Sewing a Big 4 Pattern: Burda!

I admit it, I’m an indie pattern fan. I tried a few “Big 4” patterns (McCalls, Butterick, Vogue and Simplicity) when I was starting out, and they almost all turned out oversized and ill-fitting. I got into the habit of buying Indie patterns instead, and never looked back… until now!

This year one of my Top 5 Sewing Goals is to sew a Big 4 pattern each season. I want to give mainstream paper patterns a shot in case I’ve been missing great things all along! I decided to start with Burda 6439, View A, because I love the fluttery sleeves. I don’t have anything like this in my pattern collection already, so it seemed worth a shot.

burda-dresses-pattern-b6439-envelope-front

You’ve already seen one version of this dress, so you know it’s a winner! This time I wanted to talk a little more about my experience sewing a Big 4 pattern.

1. I’m two sizes too big for this pattern. That’s not a very good start, is it? I switched it from woven to knit, so the largest size fit fine… but I”m annoyed at the lack of inclusivity.

Burda Crepe Dresses

2. The instructions were… ok? I mostly ignored them because I was sewing a knit and that changed construction, but I still had to read a few sections a couple of time. Not bad though!

3. It told me to hand-stitch the sleeve hems. WHAT? WHY? I can’t think of any reason for this.

Burda Crepe Dresses

4. Everything was nicely drafted, and fit together well. I’m happy that I only had to make very minor adjustments like a swayback.

Burda Crepe Dresses

5. Big 4 patterns cost a fortune! I really was expecting how expensive it would be in Canada to source patterns! This one cost $9 (thanks to half price Burda patterns at Club Tissus) but then I still had to pay shipping. An indie pattern would almost definitely have been cheaper.

3 burda dresses.jpg

6. I love this pattern! I’ve made two full versions, and used the skirt on my Angles dress and I will definitely sew it again. I sewed these dresses when there was still snow on the ground, and wore them with leggings, boots and sweaters… but they also work well now that it is spring with bare legs and sandals. I think the Liverpool poly knit will be too hot in full summer, but that still makes for quite a versatile pattern!

Overall, I think this experiment was a success! I would sew a Burda pattern again if the style and sizing were right. 


31 thoughts on “Sewing a Big 4 Pattern: Burda!

  1. Great job Gillian, and a great way to welcome Spring/Summer. I teach and mentor a number of sewing enthusiasts, and have found the instructions included with the Burda line very disappointing. I agree; hand sew? The price must have recently gone up though, as so far I’ve found the most expensive Burda I’ve seen was $12.99. And personally, I found the Indies that I’ve researched way more expensive than that. Maybe I’m just looking at the most expensive ones. Anyway, great dress, great review, Happy Spring/Summer!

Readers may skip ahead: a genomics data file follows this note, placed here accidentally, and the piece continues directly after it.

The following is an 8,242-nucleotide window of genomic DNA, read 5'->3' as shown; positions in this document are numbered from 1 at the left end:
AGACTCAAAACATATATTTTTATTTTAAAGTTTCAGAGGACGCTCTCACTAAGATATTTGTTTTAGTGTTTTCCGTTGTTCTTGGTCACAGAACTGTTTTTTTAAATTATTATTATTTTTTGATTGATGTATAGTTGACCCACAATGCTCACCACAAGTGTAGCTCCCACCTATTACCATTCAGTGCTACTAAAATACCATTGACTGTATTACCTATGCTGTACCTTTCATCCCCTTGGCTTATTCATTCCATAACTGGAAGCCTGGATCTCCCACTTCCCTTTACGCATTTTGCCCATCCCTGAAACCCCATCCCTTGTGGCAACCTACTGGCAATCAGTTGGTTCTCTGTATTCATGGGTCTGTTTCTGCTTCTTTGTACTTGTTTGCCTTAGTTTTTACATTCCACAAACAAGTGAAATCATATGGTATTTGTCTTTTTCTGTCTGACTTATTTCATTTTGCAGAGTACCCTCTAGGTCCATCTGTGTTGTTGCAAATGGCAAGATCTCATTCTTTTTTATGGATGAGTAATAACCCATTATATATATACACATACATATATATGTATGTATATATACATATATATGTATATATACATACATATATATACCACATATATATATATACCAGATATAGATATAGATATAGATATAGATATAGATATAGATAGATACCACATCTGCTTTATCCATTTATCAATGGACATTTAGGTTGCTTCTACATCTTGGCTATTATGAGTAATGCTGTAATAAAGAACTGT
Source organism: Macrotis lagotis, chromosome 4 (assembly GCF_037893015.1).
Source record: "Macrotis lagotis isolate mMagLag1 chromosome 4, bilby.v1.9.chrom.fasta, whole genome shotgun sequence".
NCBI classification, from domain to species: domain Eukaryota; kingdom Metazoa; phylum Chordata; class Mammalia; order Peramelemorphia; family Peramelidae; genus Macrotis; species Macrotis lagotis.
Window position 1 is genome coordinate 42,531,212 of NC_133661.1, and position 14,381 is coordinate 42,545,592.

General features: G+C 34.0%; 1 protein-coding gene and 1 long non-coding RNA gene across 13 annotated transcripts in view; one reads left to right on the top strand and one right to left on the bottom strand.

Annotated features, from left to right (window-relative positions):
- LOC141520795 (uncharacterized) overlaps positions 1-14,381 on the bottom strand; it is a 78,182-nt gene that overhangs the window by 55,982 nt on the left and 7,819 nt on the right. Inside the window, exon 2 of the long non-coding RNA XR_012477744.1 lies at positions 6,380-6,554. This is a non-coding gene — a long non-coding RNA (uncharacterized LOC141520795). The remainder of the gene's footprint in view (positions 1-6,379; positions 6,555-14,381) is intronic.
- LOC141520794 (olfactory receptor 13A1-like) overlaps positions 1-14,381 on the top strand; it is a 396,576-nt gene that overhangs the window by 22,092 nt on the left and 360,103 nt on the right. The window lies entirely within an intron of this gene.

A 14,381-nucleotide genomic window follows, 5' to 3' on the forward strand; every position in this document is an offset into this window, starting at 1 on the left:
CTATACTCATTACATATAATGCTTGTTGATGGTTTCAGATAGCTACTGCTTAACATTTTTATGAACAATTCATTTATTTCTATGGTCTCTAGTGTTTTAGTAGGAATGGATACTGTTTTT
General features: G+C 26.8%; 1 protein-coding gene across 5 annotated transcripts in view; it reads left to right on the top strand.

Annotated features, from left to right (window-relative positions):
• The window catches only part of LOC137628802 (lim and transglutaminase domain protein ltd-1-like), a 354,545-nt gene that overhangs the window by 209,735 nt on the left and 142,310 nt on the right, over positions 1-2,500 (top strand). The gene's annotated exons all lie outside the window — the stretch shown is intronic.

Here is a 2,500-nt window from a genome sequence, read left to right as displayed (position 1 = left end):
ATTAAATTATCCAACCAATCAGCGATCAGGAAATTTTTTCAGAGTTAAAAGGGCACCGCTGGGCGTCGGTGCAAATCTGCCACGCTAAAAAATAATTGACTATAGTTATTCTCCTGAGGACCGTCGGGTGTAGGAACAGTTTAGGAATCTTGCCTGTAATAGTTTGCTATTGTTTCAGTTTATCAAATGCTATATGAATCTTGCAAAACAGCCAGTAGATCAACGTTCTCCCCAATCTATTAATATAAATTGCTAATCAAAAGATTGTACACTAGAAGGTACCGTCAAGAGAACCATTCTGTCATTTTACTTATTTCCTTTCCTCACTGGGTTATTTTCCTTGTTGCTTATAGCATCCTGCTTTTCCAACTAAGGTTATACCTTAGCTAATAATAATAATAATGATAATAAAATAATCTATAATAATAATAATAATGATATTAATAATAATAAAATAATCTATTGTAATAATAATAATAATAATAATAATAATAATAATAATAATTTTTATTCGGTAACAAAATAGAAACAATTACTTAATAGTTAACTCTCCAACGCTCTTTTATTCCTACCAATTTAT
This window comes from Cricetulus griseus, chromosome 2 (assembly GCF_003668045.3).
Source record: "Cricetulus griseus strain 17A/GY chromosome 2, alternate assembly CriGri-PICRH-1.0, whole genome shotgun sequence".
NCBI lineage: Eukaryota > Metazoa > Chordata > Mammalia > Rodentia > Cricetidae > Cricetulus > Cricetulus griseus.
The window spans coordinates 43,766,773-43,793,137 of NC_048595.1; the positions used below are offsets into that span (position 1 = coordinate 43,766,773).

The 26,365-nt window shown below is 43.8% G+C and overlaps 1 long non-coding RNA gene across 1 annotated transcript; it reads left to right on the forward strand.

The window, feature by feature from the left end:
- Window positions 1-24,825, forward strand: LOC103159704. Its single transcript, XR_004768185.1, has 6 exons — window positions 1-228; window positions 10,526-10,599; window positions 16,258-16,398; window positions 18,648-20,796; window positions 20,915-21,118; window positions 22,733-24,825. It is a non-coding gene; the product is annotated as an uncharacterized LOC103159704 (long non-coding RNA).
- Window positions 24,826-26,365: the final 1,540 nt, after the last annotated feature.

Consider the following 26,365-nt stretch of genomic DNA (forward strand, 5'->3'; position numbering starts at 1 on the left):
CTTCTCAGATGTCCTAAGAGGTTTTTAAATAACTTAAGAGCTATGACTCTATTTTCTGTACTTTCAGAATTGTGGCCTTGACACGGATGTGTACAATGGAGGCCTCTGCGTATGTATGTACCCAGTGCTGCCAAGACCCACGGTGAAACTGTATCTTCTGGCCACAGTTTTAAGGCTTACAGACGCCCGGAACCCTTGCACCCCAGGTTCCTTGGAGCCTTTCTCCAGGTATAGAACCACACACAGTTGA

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    1. My main problem is that I can’t but big 4 patterns locally, so it’s either an hour drive (with high gas prices and an investment of time) or $12 shipping! 😛

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  2. But when it’s a really great pattern, you make loads of them, so the price gets smashed apart! Anyway, they’re all in sales all the time, just pounce when the iron’s hot. I think many indie patterns [meh] try too hard to emulate RTW- I see no reason why anyone would think a machined hem is preferable to a hand stitched one, especially if you’re after the flutter/soft finish. Hand sewn much better. I’m not saying I don’t machine some hems, but not all, definitely not all. ‘Big Four’ or ‘proper’ patterns as I think of them lol develop your skills more in the long run. Go on, try some Vogue [and check the FINISHED measurements not the packet sizing]

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  3. This is the reason I gave up sewing clothes for myself. The patterns never fitted and I wasted time, money and fabric on things I couldn’t wear. I do enjoy reading how you go about making so many beautiful garments though.

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  4. This is really cute, Gillian! You might already know this, but the Burda magazines and websites actually have a plus size section with separate patterns. Reason being is that their larger draft is quite different from their other one to accomodate for the unique sizing differences that occur in a variety of bodies, rather than just grading proportionally upwards. I also find them cheaper to download as a PDF than buy in paper format.

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  5. It’s a shame the Big 4 are so expensive in Canada! I’m used to thinking of the Indies as the expensive ones, since our friendly local chain store puts the SimMcCallericks on sale all the time, so I usually get mine for $1-2. The Vogues and Burdas are more rare and pricier on sale, but still $5 or less. So indie pricing took some getting used to for me. Any chance a friend across the border could hook you up?
    Also, I’m not surprised the directions were vague at points, since most of my Burda exposure has been through the magazines and those are notorious for directions that make you do double takes. (I should revisit those magazines, I haven’t sewed a thing from them in several years.)

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  6. It amazes me how different pattern pricing is in different countries! I’m in the UK so they all cost an arm and a leg, but McCalls/Butterick/Vogue have regular half price sales on the UK website so I just wait for the sale. Burda magazine is excellent value here but obviously it’s a bit of a lottery what you get in any single issue. Not sure about their envelope patterns here.

    Your dress looks great! Sorry to hear the instructions weren’t good. I fondly remember my first Burda envelope pattern which taught me how to put a waistband on a skirt. I kept those instructions in the top of my sewing box for years because the other companies weren’t as clear.

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  7. I have big issues with Burda instructions, but at least compared to the Burda magazine patterns, they have diagrams. I agreed, hand sewing in Big 4 patterns is ridiculous. I always think how would they do it in industry, surely there is a faster, machine-aided way. The dress looks really nice on you!